WHEREAS, enforcement of civil immigration laws has historically been a federal obligation considered off-limits to state and local law enforcement;

and

WHEREAS, serious concerns have been raised regarding the ability of state and local police to prevent and solve crimes when non-citizens fear that state and local enforcement officers will enforce immigration laws against them;
and

WHEREAS, the Chapel Hill Town Council regrets the tragic consequences of the detention of Sima Fallahi for a civil violation of a federal immigration statute, resulting in her subsequent imprisonment, separation from her eleven-year-old daughter Leila, and the threat of deportation leading to probable imprisonment in her native Iran;

and

WHEREAS, members of the community have come forward to support Sima and Leila Fallahi, including incurring legal costs which will be at least $10,000 to $1 5,000;

and

WHEREAS, the Chapel Hill Town Council seeks to redress some of the harm that has been done in this instance;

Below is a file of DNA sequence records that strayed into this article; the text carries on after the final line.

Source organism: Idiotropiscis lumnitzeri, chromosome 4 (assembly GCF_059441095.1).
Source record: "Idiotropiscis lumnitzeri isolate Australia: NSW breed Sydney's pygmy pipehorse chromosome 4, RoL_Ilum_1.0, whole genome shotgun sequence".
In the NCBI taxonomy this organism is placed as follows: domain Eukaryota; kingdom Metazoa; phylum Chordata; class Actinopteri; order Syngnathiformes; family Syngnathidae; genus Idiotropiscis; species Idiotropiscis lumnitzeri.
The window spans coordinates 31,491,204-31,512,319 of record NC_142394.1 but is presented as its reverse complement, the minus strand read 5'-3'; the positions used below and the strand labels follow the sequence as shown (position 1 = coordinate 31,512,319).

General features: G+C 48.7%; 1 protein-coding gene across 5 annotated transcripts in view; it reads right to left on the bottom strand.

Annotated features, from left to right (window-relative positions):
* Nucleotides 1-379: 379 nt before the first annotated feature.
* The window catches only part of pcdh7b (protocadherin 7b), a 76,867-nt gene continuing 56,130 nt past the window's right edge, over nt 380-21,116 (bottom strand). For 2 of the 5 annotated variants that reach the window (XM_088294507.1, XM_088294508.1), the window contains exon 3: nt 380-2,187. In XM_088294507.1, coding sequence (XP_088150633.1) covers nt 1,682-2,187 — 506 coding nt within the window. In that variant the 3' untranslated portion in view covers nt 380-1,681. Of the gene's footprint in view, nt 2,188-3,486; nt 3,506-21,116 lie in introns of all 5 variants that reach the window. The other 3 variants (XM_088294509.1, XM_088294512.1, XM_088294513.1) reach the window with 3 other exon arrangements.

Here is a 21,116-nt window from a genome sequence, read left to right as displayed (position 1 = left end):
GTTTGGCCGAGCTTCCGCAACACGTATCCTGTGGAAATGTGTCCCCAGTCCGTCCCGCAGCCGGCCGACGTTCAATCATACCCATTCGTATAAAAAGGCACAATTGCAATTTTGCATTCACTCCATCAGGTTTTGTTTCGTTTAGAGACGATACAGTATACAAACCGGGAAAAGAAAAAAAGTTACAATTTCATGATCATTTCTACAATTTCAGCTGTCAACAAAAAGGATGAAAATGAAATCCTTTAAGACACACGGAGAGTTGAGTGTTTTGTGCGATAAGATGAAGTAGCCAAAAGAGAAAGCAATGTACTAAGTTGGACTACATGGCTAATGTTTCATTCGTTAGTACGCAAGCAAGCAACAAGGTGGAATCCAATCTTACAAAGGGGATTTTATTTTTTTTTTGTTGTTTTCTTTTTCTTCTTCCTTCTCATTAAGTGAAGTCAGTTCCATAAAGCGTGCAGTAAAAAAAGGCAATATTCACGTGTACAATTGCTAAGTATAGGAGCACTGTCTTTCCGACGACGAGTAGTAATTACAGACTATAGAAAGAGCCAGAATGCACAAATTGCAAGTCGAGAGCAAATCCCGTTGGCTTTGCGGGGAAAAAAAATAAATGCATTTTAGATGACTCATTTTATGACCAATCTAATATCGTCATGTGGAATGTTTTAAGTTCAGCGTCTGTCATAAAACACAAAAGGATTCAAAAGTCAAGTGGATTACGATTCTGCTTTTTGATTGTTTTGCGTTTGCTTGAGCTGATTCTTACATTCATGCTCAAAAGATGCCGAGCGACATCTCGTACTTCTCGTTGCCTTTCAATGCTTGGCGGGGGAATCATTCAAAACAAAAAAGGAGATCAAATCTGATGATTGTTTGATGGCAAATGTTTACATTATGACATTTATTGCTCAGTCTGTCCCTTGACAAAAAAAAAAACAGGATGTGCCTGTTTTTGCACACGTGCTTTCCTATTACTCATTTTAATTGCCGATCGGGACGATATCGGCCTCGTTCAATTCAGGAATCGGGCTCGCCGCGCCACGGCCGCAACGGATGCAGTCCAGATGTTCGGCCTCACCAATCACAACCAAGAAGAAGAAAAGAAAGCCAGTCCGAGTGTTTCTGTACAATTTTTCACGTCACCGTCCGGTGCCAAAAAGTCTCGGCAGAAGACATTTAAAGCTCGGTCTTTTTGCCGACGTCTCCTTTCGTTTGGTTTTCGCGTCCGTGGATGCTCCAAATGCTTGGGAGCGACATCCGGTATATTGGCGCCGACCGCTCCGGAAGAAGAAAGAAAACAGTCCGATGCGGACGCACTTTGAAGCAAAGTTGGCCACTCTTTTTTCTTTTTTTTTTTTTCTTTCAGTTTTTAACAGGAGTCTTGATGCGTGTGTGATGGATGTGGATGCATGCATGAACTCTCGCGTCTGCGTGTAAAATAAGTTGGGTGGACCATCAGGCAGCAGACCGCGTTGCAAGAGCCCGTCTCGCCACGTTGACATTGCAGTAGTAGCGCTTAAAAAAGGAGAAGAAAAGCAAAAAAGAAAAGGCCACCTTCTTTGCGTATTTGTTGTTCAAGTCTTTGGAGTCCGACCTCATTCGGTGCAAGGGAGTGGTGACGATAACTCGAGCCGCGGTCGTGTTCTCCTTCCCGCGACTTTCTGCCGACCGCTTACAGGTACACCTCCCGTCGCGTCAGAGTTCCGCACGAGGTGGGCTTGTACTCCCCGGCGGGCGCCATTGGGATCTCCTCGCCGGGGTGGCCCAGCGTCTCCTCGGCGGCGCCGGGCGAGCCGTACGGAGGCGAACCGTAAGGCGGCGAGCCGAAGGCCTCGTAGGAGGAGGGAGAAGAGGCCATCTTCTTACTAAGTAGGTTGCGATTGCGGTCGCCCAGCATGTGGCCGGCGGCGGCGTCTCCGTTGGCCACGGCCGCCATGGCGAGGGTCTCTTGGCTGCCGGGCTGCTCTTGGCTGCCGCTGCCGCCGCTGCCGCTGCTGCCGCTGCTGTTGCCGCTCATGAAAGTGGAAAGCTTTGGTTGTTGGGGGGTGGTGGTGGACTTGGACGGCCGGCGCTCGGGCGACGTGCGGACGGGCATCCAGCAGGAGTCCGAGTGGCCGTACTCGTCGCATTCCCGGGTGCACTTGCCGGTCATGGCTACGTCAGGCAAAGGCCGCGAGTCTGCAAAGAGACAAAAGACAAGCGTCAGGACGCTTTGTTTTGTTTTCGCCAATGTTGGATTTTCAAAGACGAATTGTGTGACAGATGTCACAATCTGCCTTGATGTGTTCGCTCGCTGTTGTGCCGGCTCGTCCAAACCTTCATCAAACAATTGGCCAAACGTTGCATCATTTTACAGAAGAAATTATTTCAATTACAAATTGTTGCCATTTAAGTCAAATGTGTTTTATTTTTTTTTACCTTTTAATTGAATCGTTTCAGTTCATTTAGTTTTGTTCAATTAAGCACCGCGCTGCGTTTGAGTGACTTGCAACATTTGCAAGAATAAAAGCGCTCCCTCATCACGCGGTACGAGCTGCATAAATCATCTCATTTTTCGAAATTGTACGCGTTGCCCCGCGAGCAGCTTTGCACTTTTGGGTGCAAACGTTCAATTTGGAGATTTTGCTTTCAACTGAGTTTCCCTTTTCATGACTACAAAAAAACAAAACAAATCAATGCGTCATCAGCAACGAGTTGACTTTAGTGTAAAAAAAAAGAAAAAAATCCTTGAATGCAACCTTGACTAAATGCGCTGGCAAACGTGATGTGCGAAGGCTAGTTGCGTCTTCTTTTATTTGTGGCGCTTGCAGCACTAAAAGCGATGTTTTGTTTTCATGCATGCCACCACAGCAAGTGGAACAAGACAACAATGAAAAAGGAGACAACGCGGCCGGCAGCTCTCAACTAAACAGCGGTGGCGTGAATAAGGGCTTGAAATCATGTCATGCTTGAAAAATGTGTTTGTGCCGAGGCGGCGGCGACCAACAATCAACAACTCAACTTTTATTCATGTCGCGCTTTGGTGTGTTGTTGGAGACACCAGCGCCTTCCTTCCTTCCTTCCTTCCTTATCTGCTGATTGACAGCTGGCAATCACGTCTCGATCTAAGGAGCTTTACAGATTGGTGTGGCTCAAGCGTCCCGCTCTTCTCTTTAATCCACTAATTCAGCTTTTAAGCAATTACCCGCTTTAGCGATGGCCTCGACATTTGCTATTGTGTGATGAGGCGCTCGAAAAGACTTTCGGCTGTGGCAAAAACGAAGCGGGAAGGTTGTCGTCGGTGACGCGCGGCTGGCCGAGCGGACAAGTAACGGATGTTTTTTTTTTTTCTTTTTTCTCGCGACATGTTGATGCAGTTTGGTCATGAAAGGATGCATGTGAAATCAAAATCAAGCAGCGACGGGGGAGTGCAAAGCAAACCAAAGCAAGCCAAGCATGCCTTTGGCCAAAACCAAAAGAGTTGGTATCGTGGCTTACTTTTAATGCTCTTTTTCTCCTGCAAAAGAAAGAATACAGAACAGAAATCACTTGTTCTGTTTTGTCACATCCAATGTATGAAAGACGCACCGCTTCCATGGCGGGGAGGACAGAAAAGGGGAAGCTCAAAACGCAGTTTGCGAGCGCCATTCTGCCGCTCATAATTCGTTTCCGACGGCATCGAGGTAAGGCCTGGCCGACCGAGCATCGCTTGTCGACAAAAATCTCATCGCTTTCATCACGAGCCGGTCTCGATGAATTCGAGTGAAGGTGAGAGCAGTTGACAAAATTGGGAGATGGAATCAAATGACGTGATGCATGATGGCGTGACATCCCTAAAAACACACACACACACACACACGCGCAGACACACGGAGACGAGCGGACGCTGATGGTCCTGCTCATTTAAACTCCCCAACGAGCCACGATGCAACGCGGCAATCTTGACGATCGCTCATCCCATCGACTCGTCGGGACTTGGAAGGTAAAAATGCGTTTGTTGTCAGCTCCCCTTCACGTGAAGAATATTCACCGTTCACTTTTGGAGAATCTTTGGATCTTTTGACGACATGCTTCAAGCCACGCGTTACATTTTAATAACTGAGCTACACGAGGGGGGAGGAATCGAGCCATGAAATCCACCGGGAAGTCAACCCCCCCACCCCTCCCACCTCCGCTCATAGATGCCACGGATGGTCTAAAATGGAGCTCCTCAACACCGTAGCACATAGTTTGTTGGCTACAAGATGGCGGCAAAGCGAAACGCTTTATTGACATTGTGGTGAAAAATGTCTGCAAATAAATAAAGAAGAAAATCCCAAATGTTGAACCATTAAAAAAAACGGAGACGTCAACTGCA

NOW THEREFORE, the Chapel Hill Town Council resolves:

Section 1. To make a significant contribution to the legal costs incurred in providing effective legal counsel to Sima Fallahi in her effort to reopen her case and seek political asylum in the United States.

Section 2. This resolution shall be effective upon adoption.
This the 26th day of February, 2007

Cross posted from Orange Politics.

N&O adds blog about Orange County

Orange Chat

Thursday, January 18, 2007
Welcome to Orange Chat

Did you ever read a story and say, “I wish the reporter had asked …”

Well, the truth is sometimes we did but there wasn’t space to put it in the paper.

Welcome to Orange Chat, where we hope to expand on the Orange and Chatham County coverage we provide in The News and Observer and The Chapel Hill News, and where we hope you’ll tell us how we’re doing.

Send us your questions, criticisms and suggestions.

And thanks for reading.

Mark Schultz
Editor

Hat tip to Andy at The Editor’s Desk